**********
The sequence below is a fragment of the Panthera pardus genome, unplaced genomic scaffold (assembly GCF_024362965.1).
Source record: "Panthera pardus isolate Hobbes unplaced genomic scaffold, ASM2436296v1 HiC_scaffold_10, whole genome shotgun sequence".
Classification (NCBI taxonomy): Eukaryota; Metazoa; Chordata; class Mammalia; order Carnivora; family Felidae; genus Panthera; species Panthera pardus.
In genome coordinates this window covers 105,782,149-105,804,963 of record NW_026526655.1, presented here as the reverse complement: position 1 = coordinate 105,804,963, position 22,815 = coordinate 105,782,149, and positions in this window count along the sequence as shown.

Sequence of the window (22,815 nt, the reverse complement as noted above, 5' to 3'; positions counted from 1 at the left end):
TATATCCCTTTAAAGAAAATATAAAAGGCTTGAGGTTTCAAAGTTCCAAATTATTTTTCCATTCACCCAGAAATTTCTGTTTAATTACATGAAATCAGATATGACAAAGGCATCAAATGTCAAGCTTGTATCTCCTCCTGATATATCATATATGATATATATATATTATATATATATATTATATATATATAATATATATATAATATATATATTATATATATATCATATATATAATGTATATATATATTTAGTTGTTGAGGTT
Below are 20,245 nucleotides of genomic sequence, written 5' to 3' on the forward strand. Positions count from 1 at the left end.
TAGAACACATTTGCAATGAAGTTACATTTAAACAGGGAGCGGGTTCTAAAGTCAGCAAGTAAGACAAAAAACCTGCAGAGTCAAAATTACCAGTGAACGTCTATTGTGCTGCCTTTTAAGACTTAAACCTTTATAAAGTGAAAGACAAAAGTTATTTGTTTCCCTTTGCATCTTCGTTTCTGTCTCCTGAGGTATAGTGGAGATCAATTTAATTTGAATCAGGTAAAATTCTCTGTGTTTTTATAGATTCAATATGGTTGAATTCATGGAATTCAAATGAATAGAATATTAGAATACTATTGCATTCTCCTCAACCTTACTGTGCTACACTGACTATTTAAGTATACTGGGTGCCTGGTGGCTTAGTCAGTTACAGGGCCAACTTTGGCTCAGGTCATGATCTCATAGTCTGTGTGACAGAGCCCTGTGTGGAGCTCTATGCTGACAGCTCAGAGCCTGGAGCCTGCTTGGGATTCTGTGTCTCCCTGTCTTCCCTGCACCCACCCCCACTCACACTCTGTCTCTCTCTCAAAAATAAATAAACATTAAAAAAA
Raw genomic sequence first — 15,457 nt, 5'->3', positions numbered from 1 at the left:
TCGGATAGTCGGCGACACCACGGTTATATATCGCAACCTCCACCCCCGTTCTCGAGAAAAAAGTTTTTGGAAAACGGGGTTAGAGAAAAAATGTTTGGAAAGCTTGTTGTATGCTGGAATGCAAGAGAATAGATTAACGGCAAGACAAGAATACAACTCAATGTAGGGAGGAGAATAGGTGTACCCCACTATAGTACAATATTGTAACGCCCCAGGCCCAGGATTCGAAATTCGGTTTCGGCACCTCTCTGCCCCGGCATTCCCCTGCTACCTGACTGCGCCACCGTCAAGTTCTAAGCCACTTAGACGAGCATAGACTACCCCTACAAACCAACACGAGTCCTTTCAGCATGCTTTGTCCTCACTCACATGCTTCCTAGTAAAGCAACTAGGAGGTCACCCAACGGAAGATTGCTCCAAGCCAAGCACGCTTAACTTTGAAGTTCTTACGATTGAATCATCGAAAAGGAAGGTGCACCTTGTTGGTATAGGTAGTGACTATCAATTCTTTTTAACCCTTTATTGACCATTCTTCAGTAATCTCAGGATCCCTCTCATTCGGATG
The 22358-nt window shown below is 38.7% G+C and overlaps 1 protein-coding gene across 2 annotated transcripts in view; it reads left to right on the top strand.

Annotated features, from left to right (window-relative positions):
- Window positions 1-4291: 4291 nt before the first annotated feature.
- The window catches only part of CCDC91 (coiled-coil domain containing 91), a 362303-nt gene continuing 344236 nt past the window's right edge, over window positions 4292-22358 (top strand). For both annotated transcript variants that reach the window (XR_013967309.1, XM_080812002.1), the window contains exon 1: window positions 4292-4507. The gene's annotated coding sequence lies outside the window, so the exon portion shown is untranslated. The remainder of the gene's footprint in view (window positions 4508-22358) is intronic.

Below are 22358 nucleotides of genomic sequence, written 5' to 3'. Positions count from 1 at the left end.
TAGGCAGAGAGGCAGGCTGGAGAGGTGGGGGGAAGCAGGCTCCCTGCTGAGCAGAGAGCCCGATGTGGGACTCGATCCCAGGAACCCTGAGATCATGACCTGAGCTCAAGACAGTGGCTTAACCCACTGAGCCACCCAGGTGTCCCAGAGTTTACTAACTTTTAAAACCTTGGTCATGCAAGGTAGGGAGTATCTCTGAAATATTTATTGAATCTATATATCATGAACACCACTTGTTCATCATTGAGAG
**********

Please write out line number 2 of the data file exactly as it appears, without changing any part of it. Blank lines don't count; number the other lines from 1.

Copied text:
Source record: "Panthera pardus isolate Hobbes unplaced genomic scaffold, ASM2436296v1 HiC_scaffold_10, whole genome shotgun sequence".